Defendant’s first assignment of error challenges the admission into evidence of his confession. A voir dire hearing was conducted at trial to determine its admissibility. We have looked, however, not only to evidence presented on voir dire but to the entire record in our consideration of this assignment. State v. Silver, 286 N.C. 709, 213 S.E. 2d 247 (1975). The State’s evidence was, essentially, as follows: Wilkes County Deputy Sheriff Franklin Earp took custody of defendant at 11:00 a.m. on April 15, 1974, at Virginia Beach, Virginia, where defendant had been arrested for being publicly drunk.' He had been in jail there for several days and had no odor of alcohol on his breath at the time Earp took him into custody. During.the trip to Wilkes County defendant asked several times to be given beer and liquor but none was given him. Defendant arrived in Wilkes County between 4:00 and 5:00 p.m. on April 15. He was interrogated by Captain Melvin Roberts of the Wilkes County Sheriff’s Department in the presence of Special Agent Steve *109Cabe of the State Bureau of Investigation and Deputy Earp. The interrogation began at 5:05 p.nx. and ended at 6:30 p.m. At the time of the interrogation defendant was “very nervous, he was more or less wringing his hands, he couldn’t be still, he would attempt to light a cigarette.” Defendant “did from time to time call for liquor. No liquor was given to him in order to booster him” and “no liquor was given to him after the interrogation.” Defendant told Captain Roberts that “he was very nervous and shook up, he told me he had been on a drunk for a few days, he was getting off of it, pretty upset, I asked him how he had been sleeping, he told me he had been sleeping pretty good, he was feeling a lot better than he did.” Before being questioned, defendant was advised of his right to remain silent and to have a lawyer present before and during questioning. He was told that if he could not afford to employ a lawyer one would be appointed by the court before any questions were asked and that if he decided to answer questions without a lawyer he could stop answering them at any time. When asked, defendant replied that he understood these rights. Defendant signed a written waiver of rights form. The written waiver, although offered in evidence at trial as State’s Exhibit No. 1, was not brought forward on appeal. No promises, threats, or inducements of any kind were offered defendant. Defendant “was coherent” and his answers responsive.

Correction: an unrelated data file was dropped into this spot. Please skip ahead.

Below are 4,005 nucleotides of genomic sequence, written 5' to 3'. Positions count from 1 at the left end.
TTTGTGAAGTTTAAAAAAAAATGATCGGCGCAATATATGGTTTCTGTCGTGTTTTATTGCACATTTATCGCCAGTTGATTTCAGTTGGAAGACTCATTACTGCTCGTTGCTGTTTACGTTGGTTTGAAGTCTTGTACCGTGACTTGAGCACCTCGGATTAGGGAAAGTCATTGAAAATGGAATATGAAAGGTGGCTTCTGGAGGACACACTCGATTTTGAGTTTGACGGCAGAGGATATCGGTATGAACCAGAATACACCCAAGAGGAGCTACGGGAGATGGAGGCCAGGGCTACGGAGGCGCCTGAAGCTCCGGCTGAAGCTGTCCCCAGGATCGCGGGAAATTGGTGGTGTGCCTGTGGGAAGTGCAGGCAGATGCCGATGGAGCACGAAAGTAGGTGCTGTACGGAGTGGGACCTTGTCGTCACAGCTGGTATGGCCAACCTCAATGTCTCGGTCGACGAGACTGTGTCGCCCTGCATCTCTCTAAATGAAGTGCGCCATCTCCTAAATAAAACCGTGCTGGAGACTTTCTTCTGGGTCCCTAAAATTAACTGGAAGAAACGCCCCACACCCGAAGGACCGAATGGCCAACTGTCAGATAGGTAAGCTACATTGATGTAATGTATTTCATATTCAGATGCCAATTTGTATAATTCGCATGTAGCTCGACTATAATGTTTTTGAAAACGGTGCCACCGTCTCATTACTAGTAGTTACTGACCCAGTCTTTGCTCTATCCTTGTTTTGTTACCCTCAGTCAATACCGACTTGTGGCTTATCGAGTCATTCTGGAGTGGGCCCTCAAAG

Although defendant himself did not testify either on voir dire or before the jury he offered, on voir dire, the testimony of his physician, sister, mother, and two fellow inmates at the Wilkes County Jail. Their testimony was essentially to the effect that defendant was an alcoholic and when observed by some of the witnesses on April 16 he appeared to be nervous, shaky, as if he had “been on a drunk.”